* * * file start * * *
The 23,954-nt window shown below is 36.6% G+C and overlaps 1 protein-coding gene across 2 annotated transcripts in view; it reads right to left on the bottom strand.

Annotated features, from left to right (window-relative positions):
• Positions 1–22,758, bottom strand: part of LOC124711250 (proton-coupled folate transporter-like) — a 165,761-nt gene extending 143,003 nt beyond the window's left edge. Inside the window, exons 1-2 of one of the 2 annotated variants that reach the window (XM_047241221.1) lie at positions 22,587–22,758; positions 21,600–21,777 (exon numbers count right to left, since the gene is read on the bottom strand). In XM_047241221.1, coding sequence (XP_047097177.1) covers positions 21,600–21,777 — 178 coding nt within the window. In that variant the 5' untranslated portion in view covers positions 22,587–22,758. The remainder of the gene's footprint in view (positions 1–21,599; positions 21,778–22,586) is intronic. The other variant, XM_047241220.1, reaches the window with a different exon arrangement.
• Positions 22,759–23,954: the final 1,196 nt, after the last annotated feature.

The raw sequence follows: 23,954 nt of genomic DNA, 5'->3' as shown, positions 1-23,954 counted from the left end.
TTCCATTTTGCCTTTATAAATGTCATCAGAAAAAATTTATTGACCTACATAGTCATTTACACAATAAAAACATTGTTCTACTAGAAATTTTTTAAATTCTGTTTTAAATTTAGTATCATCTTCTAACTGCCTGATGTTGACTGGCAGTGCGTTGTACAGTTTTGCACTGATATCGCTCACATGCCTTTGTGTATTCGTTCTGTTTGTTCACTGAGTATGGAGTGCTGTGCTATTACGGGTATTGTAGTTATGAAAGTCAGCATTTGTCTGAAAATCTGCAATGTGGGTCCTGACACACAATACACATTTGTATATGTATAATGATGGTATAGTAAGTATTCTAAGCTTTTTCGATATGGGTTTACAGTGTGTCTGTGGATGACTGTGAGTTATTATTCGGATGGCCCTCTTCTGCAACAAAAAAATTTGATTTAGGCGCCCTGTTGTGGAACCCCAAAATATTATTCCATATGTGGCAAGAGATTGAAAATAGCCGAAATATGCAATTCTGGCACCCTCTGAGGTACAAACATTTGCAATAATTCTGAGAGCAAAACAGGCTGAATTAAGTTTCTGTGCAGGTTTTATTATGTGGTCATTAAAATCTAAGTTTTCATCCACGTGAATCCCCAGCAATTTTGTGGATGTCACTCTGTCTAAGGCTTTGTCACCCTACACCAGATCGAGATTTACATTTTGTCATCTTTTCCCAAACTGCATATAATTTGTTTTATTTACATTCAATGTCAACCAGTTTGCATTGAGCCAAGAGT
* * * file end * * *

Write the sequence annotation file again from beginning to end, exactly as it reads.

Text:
The 23,954-nt window shown below is 36.6% G+C and overlaps 1 protein-coding gene across 2 annotated transcripts in view; it reads right to left on the bottom strand.

Annotated features, from left to right (window-relative positions):
• Positions 1–22,758, bottom strand: part of LOC124711250 (proton-coupled folate transporter-like) — a 165,761-nt gene extending 143,003 nt beyond the window's left edge. Inside the window, exons 1-2 of one of the 2 annotated variants that reach the window (XM_047241221.1) lie at positions 22,587–22,758; positions 21,600–21,777 (exon numbers count right to left, since the gene is read on the bottom strand). In XM_047241221.1, coding sequence (XP_047097177.1) covers positions 21,600–21,777 — 178 coding nt within the window. In that variant the 5' untranslated portion in view covers positions 22,587–22,758. The remainder of the gene's footprint in view (positions 1–21,599; positions 21,778–22,586) is intronic. The other variant, XM_047241220.1, reaches the window with a different exon arrangement.
• Positions 22,759–23,954: the final 1,196 nt, after the last annotated feature.

The raw sequence follows: 23,954 nt of genomic DNA, 5'->3' as shown, positions 1-23,954 counted from the left end.
TTCCATTTTGCCTTTATAAATGTCATCAGAAAAAATTTATTGACCTACATAGTCATTTACACAATAAAAACATTGTTCTACTAGAAATTTTTTAAATTCTGTTTTAAATTTAGTATCATCTTCTAACTGCCTGATGTTGACTGGCAGTGCGTTGTACAGTTTTGCACTGATATCGCTCACATGCCTTTGTGTATTCGTTCTGTTTGTTCACTGAGTATGGAGTGCTGTGCTATTACGGGTATTGTAGTTATGAAAGTCAGCATTTGTCTGAAAATCTGCAATGTGGGTCCTGACACACAATACACATTTGTATATGTATAATGATGGTATAGTAAGTATTCTAAGCTTTTTCGATATGGGTTTACAGTGTGTCTGTGGATGACTGTGAGTTATTATTCGGATGGCCCTCTTCTGCAACAAAAAAATTTGATTTAGGCGCCCTGTTGTGGAACCCCAAAATATTATTCCATATGTGGCAAGAGATTGAAAATAGCCGAAATATGCAATTCTGGCACCCTCTGAGGTACAAACATTTGCAATAATTCTGAGAGCAAAACAGGCTGAATTAAGTTTCTGTGCAGGTTTTATTATGTGGTCATTAAAATCTAAGTTTTCATCCACGTGAATCCCCAGCAATTTTGTGGATGTCACTCTGTCTAAGGCTTTGTCACCCTACACCAGATCGAGATTTACATTTTGTCATCTTTTCCCAAACTGCATATAATTTGTTTTATTTACATTCAATGTCAACCAGTTTGCATTGAGCCAAGAGT